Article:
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We provide aggressive and loyal service for individuals during difficult personal and family situations.

Marital misconduct includes financial and economic abuse

On Behalf of | Sep 10, 2021 | Divorce | 0 comments

The North Carolina General Assembly lists those actions that classify as marital misconduct. Recklessly spending or wasting a household’s earnings may provide a spouse with grounds for divorce and financial support.

Excessive gambling, for example, qualifies as marital misconduct when money needed for necessities instead goes toward lottery tickets or trips to casinos. As reported by Kiplinger’s Personal Finance, a gambling addiction could drain bank accounts and damage a marriage.

A compulsive habit may cause harm to household finances

An individual with a serious addiction may begin lying to a spouse about spending money. As the habit magnifies, more of a family’s resources may go toward supporting an irresponsible compulsion. The reckless spending may show on bank or credit card statements and warn that an addiction has taken over a couple’s finances.

Money transferred from joint bank accounts to a spouse’s personal account may stand as a red flag of a developing habit. Applying for loans and expecting a spouse to pay them may classify as marital misconduct; excessive debts in both spouse’s names may qualify as economic abuse.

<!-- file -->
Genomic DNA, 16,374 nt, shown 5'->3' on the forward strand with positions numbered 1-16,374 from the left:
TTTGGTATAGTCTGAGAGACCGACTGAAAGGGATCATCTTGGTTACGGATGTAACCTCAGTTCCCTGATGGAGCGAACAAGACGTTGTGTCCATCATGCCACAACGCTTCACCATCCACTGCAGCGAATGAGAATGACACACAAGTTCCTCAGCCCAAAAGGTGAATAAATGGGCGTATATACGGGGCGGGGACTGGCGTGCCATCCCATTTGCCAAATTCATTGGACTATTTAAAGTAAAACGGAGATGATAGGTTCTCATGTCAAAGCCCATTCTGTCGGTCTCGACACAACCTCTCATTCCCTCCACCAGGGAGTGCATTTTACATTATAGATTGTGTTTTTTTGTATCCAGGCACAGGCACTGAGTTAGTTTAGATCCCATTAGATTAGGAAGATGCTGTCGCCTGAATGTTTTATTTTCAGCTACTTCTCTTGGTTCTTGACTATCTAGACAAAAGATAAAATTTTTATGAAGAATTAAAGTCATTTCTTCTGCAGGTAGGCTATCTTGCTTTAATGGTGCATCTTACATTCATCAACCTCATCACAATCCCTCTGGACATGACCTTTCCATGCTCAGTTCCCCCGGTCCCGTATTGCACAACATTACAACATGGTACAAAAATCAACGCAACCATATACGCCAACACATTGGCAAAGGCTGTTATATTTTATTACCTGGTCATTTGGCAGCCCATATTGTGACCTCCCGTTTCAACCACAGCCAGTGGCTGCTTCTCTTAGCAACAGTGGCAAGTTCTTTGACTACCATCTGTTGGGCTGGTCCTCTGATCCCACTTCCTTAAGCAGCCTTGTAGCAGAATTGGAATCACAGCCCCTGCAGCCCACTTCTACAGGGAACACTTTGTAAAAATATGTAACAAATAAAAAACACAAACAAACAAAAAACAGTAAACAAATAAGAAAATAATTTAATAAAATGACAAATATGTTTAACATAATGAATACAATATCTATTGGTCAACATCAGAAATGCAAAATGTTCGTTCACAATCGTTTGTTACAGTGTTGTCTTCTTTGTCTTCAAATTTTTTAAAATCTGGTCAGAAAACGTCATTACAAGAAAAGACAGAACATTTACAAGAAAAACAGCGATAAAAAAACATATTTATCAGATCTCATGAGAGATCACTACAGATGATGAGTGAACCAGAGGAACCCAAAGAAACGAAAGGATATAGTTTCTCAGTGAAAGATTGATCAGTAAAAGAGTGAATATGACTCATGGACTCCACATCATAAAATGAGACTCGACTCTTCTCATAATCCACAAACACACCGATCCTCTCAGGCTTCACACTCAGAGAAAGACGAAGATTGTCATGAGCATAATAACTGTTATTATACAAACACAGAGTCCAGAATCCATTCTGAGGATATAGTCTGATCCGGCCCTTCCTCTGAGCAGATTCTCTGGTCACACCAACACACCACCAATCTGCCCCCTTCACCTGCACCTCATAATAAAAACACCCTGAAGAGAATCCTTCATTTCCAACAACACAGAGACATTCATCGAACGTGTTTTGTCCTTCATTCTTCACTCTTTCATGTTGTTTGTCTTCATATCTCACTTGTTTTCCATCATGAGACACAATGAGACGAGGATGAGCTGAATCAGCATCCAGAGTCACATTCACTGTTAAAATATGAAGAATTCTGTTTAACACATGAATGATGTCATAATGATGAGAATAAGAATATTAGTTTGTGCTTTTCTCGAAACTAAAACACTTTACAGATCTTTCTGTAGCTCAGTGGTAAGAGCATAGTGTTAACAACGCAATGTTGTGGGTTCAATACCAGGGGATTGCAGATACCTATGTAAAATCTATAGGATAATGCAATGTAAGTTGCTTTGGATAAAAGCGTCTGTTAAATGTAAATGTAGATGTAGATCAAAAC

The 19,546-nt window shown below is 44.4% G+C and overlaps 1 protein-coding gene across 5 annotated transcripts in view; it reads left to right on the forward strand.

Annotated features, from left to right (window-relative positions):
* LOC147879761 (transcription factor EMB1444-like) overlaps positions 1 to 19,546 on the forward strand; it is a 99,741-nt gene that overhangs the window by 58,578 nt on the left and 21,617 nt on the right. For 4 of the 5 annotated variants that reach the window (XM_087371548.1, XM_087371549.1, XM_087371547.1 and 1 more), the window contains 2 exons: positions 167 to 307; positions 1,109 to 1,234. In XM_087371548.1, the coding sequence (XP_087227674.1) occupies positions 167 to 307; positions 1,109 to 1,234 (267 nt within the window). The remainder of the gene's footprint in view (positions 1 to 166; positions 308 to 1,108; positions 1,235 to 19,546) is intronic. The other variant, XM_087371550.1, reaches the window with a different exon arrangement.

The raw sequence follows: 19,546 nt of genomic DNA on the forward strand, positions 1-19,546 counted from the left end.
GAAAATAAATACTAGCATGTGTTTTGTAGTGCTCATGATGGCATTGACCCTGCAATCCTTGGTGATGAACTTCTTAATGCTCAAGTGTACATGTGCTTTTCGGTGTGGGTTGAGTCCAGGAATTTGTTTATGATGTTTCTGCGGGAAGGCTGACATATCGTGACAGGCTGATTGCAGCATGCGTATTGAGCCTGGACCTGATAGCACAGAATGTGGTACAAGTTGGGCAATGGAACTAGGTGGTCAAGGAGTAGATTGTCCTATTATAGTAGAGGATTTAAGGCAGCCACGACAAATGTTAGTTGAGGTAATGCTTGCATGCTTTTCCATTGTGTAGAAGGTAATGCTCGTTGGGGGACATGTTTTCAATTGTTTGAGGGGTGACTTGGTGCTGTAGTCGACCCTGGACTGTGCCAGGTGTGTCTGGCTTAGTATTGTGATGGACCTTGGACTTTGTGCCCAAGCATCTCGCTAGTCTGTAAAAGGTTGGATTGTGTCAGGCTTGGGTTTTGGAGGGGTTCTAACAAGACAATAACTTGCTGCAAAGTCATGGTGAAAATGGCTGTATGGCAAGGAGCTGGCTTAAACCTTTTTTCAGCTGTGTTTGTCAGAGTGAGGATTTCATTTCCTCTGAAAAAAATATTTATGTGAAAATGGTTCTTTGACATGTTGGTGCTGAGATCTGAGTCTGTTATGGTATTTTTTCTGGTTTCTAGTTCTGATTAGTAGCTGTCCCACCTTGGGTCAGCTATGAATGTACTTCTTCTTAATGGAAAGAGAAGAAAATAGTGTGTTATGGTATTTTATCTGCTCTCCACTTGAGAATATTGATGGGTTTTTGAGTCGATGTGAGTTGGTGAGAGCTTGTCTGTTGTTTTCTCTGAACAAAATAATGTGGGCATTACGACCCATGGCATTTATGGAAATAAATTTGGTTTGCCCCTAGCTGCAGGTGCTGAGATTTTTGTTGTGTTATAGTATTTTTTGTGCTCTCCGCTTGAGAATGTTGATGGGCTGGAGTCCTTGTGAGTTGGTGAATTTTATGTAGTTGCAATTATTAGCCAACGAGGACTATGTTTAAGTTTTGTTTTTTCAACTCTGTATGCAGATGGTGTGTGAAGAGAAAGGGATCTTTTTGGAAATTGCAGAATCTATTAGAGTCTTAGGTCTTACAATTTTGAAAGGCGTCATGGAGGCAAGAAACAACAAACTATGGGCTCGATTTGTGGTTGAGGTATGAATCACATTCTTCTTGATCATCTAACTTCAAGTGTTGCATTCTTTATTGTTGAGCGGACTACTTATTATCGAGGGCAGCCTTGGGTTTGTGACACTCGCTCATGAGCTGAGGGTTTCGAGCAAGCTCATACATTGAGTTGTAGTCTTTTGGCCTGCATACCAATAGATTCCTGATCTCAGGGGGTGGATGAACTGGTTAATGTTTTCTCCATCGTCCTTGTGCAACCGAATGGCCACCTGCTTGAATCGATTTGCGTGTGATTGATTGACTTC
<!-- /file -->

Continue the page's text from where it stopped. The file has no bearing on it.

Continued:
Economic abuse may lead to severe financial dangers

As noted by Bankrate.com, economic abuse occurs when an individual restricts a spouse from accessing financial accounts. It may also include seizing money from a spouse’s paycheck or using his or her credit without permission.

The financial danger may accelerate when a spouse requires permission from an abusive individual to spend money on groceries. If a spouse finds that he or she needs to beg for their household and children’s necessities, the marriage may have progressed beyond repair.

Economic abuse and financial recklessness may provide grounds for a divorce in North Carolina. A divorce settlement may include financial support to make up for the loss of assets caused by a spouse’s abusive behavior.